bang! methods return value, e.g. in conditional statements or in control flow:
@name.upcase! and render :show
Above code can cause some unpredictable behaviour (or, to be more specific, very predictable failure when
@name is already in uppercase). Also, it is another example why you should not use
and / or for control-flow shortcuts. No trees will be cut if you add those two enters there:
“attribute=” accessor always returns passed value, regardless of method return value
class Foo def self.bar=(value) @foo = value return 'OK' end end Foo.bar = 3 # => 3
(Note that the assignment method
3 even though we explicitly
return 'OK' at the end of its body.)
Never rely on anything that happens inside assignment method, eg. in conditional statements like this:
puts 'Assigned' if (Foo.bar = 3) == 'OK' # => nil
This will obviously not work.
“private” will NOT make your “self.method” private
class Foo private def self.bar puts 'Not-so-private class method called' end end Foo.bar # => "Not-so-private class method called"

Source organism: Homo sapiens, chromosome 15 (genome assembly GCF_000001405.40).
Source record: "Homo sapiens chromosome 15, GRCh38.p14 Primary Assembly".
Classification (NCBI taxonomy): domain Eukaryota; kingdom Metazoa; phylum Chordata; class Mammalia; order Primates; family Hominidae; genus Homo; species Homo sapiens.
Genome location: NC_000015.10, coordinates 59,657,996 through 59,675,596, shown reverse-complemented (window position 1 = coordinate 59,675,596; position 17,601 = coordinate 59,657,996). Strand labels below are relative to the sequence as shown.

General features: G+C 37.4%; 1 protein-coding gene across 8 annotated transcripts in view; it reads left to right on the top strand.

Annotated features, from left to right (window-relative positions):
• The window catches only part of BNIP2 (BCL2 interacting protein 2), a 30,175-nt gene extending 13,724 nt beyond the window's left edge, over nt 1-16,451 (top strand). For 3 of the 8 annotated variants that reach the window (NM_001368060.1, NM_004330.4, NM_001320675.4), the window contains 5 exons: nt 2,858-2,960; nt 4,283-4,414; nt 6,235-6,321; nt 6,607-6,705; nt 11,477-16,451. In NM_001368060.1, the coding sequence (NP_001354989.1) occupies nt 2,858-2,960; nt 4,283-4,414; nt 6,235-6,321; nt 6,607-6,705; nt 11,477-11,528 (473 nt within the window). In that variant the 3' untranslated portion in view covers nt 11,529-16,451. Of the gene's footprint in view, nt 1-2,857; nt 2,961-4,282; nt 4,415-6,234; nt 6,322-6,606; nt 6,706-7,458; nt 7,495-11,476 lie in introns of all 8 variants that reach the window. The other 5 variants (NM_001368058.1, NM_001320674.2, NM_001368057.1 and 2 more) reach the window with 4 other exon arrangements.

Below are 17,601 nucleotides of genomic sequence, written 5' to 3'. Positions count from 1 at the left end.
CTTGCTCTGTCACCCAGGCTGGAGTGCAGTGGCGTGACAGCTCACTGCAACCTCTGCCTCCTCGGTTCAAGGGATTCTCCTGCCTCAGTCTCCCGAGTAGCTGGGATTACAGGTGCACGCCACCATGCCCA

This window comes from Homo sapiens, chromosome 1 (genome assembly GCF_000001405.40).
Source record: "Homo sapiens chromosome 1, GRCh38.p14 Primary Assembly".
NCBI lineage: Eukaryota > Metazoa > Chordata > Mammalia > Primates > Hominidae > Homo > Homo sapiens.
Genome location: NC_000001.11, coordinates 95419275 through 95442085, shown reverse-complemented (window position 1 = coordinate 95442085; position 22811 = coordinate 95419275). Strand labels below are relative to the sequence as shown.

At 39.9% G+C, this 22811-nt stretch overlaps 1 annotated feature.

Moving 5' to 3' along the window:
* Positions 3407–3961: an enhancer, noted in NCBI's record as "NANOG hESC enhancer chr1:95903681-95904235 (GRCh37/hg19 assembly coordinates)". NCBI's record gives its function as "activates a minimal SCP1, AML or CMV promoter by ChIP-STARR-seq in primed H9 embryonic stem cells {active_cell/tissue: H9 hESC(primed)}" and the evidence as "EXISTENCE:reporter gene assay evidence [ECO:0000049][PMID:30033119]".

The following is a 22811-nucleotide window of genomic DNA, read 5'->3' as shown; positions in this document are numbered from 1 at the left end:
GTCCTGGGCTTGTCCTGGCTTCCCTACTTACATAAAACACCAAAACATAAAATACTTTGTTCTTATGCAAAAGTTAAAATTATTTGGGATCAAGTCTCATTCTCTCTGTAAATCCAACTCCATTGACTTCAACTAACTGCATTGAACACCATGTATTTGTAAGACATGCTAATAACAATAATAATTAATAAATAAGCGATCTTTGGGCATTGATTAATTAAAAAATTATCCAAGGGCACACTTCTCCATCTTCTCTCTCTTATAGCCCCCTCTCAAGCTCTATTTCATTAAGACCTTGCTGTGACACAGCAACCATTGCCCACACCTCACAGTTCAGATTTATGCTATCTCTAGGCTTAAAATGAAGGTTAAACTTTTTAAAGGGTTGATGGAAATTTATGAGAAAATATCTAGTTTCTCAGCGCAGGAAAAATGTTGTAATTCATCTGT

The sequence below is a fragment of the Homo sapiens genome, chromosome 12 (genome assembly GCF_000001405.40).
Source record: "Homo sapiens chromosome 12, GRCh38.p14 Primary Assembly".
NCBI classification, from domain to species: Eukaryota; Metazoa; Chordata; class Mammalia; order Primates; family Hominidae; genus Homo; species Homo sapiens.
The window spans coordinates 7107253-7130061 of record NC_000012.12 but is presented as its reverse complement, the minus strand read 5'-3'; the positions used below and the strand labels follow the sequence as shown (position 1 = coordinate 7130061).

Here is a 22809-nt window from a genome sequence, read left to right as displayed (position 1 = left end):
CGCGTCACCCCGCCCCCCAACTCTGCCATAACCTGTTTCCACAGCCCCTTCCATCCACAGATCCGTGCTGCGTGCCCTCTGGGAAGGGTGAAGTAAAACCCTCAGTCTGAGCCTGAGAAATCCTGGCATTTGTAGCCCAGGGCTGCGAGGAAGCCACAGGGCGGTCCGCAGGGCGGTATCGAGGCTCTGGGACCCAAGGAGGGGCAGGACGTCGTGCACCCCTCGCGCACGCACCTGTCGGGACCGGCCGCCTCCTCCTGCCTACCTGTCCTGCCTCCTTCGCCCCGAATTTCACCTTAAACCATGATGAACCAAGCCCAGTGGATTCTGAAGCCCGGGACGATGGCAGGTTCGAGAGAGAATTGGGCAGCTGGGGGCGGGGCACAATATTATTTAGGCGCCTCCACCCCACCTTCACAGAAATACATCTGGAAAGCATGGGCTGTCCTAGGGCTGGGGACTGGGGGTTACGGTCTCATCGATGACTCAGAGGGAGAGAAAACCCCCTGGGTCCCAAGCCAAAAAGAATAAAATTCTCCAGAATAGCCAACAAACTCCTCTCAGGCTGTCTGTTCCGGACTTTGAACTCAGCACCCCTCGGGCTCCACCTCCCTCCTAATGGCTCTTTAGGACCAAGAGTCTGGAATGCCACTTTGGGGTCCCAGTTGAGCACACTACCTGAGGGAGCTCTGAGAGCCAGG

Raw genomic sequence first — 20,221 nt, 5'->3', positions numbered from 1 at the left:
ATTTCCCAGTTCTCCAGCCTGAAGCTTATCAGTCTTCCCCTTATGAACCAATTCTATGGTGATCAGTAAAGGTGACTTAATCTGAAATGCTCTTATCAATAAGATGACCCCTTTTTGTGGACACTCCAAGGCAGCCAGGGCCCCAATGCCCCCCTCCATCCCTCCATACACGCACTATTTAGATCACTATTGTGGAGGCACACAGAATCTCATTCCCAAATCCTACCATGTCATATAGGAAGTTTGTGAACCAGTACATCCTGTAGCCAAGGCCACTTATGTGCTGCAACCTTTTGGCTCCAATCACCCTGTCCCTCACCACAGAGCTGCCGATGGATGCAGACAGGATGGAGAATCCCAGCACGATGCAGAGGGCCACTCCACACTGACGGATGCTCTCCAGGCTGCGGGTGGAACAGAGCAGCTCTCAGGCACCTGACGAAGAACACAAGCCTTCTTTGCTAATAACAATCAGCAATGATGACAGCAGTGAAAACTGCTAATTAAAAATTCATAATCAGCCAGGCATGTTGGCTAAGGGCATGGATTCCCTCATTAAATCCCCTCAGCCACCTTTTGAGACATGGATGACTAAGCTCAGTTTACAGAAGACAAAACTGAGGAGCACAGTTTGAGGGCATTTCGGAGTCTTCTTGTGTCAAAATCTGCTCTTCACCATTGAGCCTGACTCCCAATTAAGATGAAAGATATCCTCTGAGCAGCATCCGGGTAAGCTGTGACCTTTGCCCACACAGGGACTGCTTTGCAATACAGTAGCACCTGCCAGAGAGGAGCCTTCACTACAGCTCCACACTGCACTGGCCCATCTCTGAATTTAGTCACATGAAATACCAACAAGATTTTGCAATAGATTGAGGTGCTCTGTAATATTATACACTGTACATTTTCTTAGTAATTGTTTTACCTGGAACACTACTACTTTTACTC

(Note that if the method were private,
Foo.bar would raise
In order to make your class method private, you have to use
private_class_method :method_name or put your private class method inside
class << self block:
class Foo class << self private def bar puts 'Class method called' end end def self.baz puts 'Another class method called' end private_class_method :baz end Foo.bar # => NoMethodError: private method `bar' called for Foo:Class Foo.baz # => NoMethodError: private method `baz' called for Foo:Class
I ain’t afraid of no Ruby Gotchas
Ruby gotchas listed above may not look like major mistakes, and at first sight they may seem like a matter of aesthetics or conventions.
Trust me — if you don’t deal with them, they’ll give you headaches. The headaches will lead to a heartbreak. And if you fall out of love with Ruby, you’ll stay alone. Forever.
Autor: Karol Sarnacki, CTO @ El Passion